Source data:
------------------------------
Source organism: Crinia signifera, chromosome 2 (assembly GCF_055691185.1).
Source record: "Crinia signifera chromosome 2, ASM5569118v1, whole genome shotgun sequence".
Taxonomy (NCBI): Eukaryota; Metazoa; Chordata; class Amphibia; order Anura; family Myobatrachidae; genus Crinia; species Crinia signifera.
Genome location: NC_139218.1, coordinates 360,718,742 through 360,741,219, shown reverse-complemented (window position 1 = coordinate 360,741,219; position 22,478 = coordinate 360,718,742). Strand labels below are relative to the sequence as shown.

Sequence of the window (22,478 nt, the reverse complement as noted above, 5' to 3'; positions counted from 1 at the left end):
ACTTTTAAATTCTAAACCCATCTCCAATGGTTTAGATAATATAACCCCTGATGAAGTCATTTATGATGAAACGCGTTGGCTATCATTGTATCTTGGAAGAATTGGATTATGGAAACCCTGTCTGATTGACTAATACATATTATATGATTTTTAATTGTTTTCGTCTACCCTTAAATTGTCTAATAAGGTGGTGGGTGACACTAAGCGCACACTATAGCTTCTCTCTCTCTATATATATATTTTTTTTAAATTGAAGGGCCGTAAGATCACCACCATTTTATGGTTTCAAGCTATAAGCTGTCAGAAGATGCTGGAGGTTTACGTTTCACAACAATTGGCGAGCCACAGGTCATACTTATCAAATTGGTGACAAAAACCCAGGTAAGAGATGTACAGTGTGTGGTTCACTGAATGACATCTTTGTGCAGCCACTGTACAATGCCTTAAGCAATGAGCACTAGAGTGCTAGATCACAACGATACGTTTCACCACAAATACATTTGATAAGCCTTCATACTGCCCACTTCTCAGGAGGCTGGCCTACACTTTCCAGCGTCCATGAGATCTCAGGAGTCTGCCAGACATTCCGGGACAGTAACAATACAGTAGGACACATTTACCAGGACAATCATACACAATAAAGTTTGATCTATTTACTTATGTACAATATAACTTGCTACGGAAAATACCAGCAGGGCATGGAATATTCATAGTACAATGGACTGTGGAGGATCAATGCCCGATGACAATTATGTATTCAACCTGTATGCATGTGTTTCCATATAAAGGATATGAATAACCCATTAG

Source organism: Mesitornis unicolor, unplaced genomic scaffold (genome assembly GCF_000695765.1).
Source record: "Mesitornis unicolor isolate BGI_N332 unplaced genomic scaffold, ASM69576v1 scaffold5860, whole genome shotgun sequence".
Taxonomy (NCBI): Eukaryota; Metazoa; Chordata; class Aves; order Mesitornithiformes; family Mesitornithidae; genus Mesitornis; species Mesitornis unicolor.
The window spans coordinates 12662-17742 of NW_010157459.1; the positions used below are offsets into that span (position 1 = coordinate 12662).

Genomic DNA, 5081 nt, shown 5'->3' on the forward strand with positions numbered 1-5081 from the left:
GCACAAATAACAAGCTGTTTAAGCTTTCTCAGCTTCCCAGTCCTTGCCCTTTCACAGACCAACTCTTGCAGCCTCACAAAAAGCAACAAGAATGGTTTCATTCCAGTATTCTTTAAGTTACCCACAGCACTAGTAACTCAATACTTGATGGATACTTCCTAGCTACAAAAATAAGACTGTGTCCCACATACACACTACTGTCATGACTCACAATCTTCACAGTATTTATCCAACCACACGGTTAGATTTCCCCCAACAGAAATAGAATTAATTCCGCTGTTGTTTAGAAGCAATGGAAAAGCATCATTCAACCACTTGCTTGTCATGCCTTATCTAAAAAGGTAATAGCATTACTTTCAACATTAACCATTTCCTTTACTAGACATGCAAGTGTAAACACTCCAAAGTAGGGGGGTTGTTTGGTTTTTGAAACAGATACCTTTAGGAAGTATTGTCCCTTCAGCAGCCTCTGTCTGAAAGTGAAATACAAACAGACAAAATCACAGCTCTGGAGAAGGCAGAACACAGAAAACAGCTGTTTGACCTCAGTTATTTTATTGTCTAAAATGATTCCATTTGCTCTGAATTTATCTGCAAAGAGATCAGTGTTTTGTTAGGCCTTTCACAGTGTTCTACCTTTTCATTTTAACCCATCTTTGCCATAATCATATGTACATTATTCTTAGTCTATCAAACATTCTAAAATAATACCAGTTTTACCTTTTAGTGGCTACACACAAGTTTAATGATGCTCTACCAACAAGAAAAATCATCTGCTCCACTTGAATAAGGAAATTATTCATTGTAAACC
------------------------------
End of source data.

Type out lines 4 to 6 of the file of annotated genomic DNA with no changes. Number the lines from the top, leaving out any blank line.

Genome location: NC_139218.1, coordinates 360,718,742 through 360,741,219, shown reverse-complemented (window position 1 = coordinate 360,741,219; position 22,478 = coordinate 360,718,742). Strand labels below are relative to the sequence as shown.

Sequence of the window (22,478 nt, the reverse complement as noted above, 5' to 3'; positions counted from 1 at the left end):
ACTTTTAAATTCTAAACCCATCTCCAATGGTTTAGATAATATAACCCCTGATGAAGTCATTTATGATGAAACGCGTTGGCTATCATTGTATCTTGGAAGAATTGGATTATGGAAACCCTGTCTGATTGACTAATACATATTATATGATTTTTAATTGTTTTCGTCTACCCTTAAATTGTCTAATAAGGTGGTGGGTGACACTAAGCGCACACTATAGCTTCTCTCTCTCTATATATATATTTTTTTTAAATTGAAGGGCCGTAAGATCACCACCATTTTATGGTTTCAAGCTATAAGCTGTCAGAAGATGCTGGAGGTTTACGTTTCACAACAATTGGCGAGCCACAGGTCATACTTATCAAATTGGTGACAAAAACCCAGGTAAGAGATGTACAGTGTGTGGTTCACTGAATGACATCTTTGTGCAGCCACTGTACAATGCCTTAAGCAATGAGCACTAGAGTGCTAGATCACAACGATACGTTTCACCACAAATACATTTGATAAGCCTTCATACTGCCCACTTCTCAGGAGGCTGGCCTACACTTTCCAGCGTCCATGAGATCTCAGGAGTCTGCCAGACATTCCGGGACAGTAACAATACAGTAGGACACATTTACCAGGACAATCATACACAATAAAGTTTGATCTATTTACTTATGTACAATATAACTTGCTACGGAAAATACCAGCAGGGCATGGAATATTCATAGTACAATGGACTGTGGAGGATCAATGCCCGATGACAATTATGTATTCAACCTGTATGCATGTGTTTCCATATAAAGGATATGAATAACCCATTAG